102

asyncio.gather and asyncio.wait seem to have similar uses: I have a bunch of async things that I want to execute/wait for (not necessarily waiting for one to finish before the next one starts). They use a different syntax, and differ in some details, but it seems very un-pythonic to me to have 2 functions that have such a huge overlap in functionality. What am I missing?

129

Although similar in general cases ("run and get results for many tasks"), each function has some specific functionality for other cases:

asyncio.gather()

Returns a Future instance, allowing high level grouping of tasks:

import asyncio
from pprint import pprint

import random


async def coro(tag):
    print(">", tag)
    await asyncio.sleep(random.uniform(1, 3))
    print("<", tag)
    return tag


loop = asyncio.get_event_loop()

group1 = asyncio.gather(*[coro("group 1.{}".format(i)) for i in range(1, 6)])
group2 = asyncio.gather(*[coro("group 2.{}".format(i)) for i in range(1, 4)])
group3 = asyncio.gather(*[coro("group 3.{}".format(i)) for i in range(1, 10)])

all_groups = asyncio.gather(group1, group2, group3)

results = loop.run_until_complete(all_groups)

loop.close()

pprint(results)

All tasks in a group can be cancelled by calling group2.cancel() or even all_groups.cancel(). See also .gather(..., return_exceptions=True),

asyncio.wait()

Supports waiting to be stopped after the first task is done, or after a specified timeout, allowing lower level precision of operations:

import asyncio
import random


async def coro(tag):
    print(">", tag)
    await asyncio.sleep(random.uniform(0.5, 5))
    print("<", tag)
    return tag


loop = asyncio.get_event_loop()

tasks = [coro(i) for i in range(1, 11)]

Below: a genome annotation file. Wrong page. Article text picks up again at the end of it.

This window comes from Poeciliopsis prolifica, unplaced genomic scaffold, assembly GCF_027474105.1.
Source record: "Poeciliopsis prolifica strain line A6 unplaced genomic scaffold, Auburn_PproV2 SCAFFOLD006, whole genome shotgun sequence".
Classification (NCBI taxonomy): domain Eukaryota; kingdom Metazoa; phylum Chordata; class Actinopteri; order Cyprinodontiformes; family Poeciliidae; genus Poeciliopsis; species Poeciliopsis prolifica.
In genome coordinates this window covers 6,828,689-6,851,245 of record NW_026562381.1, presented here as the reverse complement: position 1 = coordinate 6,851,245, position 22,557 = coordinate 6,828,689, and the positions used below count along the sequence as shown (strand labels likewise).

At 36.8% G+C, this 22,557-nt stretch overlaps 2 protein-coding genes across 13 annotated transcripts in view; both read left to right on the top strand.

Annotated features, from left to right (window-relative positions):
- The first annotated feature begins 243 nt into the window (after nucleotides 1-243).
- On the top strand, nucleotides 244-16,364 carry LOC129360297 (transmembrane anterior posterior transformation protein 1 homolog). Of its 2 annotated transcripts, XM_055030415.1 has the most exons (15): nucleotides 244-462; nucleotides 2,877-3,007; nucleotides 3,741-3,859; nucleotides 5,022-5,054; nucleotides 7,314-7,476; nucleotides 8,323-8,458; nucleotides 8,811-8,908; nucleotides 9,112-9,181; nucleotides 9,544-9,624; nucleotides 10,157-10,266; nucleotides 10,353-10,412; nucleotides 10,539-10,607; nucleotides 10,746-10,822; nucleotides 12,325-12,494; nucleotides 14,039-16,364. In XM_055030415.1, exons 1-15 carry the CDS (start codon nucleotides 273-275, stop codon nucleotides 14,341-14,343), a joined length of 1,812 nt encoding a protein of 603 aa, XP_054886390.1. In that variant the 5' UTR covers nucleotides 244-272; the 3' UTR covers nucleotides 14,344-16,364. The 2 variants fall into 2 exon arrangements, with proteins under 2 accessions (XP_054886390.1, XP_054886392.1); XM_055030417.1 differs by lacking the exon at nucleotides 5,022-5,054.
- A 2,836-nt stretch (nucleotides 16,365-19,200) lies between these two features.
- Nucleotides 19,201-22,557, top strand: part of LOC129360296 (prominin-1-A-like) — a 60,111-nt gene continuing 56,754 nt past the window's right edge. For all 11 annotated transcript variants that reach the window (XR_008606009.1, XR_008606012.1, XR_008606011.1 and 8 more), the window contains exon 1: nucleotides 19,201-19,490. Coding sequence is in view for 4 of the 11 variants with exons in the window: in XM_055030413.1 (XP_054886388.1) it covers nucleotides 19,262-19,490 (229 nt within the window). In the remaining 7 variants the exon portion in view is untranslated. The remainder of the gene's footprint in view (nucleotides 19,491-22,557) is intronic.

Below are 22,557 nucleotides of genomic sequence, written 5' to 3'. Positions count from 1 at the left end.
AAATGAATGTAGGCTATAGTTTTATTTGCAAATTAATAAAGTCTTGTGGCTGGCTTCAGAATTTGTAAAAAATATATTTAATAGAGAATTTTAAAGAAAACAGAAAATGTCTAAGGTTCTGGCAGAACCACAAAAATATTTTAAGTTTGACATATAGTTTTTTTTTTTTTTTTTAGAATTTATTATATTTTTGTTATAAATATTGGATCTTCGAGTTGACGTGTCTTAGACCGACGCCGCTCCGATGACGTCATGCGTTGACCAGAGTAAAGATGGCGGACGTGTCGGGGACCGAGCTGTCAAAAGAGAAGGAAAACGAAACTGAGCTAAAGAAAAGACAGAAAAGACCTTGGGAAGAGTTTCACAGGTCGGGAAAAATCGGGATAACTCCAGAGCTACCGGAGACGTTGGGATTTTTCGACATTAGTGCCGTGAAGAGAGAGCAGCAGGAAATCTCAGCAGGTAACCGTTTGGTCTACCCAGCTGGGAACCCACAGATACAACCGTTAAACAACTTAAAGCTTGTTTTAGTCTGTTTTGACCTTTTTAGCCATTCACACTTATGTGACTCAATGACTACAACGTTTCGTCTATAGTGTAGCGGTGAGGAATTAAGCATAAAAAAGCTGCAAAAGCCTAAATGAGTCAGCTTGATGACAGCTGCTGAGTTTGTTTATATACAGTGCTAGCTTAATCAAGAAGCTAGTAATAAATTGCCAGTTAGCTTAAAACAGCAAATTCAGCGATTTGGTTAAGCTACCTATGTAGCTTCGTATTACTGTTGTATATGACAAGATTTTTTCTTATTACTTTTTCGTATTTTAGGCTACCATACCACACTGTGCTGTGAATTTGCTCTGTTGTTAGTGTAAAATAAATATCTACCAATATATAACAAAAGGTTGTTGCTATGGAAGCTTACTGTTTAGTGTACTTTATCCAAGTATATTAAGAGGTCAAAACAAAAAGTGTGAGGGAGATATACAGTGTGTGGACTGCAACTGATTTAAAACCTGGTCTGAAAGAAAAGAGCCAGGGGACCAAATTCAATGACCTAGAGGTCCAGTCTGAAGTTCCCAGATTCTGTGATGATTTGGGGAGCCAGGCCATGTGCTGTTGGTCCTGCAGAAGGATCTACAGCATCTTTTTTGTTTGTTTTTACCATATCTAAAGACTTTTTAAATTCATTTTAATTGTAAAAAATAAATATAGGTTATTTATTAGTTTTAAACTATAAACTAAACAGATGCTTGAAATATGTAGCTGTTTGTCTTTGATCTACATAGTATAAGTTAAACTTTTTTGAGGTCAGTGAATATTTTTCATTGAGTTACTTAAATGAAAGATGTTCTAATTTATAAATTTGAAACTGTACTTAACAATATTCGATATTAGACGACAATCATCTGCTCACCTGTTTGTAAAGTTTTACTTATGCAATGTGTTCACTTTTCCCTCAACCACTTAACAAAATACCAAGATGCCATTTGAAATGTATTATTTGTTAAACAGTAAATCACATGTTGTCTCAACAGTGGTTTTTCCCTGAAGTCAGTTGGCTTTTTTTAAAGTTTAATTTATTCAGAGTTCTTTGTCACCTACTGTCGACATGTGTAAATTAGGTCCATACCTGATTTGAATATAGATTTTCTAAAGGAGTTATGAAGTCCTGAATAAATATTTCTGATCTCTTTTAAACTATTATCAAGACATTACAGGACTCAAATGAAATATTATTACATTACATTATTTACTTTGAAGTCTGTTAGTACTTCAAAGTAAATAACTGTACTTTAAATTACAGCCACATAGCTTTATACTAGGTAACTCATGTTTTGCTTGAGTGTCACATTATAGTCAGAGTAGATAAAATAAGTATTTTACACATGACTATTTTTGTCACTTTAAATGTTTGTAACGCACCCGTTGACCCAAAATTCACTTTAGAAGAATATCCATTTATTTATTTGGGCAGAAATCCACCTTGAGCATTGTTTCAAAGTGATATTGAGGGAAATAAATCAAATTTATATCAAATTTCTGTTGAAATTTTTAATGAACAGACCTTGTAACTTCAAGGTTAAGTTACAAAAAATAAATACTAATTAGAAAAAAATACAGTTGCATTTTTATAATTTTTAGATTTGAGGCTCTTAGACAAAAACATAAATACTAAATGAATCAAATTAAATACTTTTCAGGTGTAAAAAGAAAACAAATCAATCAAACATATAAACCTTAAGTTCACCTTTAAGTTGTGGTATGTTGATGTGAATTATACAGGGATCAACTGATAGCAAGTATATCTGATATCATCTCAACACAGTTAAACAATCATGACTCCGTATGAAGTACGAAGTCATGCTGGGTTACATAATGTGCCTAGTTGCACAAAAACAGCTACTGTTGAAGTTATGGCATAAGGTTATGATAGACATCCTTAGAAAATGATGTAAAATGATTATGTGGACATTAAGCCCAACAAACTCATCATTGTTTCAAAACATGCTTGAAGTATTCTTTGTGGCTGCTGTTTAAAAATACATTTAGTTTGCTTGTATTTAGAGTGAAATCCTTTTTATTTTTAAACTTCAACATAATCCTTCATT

print("Get first result:")
finished, unfinished = loop.run_until_complete(
    asyncio.wait(tasks, return_when=asyncio.FIRST_COMPLETED))

for task in finished:
    print(task.result())
print("unfinished:", len(unfinished))

print("Get more results in 2 seconds:")
finished2, unfinished2 = loop.run_until_complete(
    asyncio.wait(unfinished, timeout=2))

for task in finished2:
    print(task.result())
print("unfinished2:", len(unfinished2))

print("Get all other results:")
finished3, unfinished3 = loop.run_until_complete(asyncio.wait(unfinished2))

for task in finished3:
    print(task.result())

loop.close()
  • 2
    "The single asterisk form ( *args ) is used to pass a non-keyworded, variable-length argument list, and the double asterisk form is used to pass a keyworded, variable-length argument list" – laycat Jan 20 '18 at 5:25
31

asyncio.wait is more low level than asyncio.gather.

As the name suggests, asyncio.gather mainly focuses on gathering the results. it waits on a bunch of futures and return their results in a given order.

asyncio.wait just waits on the futures. and instead of giving you the results directly, it gives done and pending tasks. you have to mannually collect the values.

Moreover, you could specify to wait for all futures to finish or the just the first one with wait.

12

I also noticed that you can provide a group of coroutines in wait() by simply specifying the list:

result=loop.run_until_complete(asyncio.wait([
        say('first hello', 2),
        say('second hello', 1),
        say('third hello', 4)
    ]))

Whereas grouping in gather() is done by just specifying multiple coroutines:

result=loop.run_until_complete(asyncio.gather(
        say('first hello', 2),
        say('second hello', 1),
        say('third hello', 4)
    ))
  • 11
    Lists can also be used with gather(), e.g.: asyncio.gather(*task_list) – tehfink Mar 12 '18 at 15:15
  • So can generators – Jab Feb 21 at 1:08

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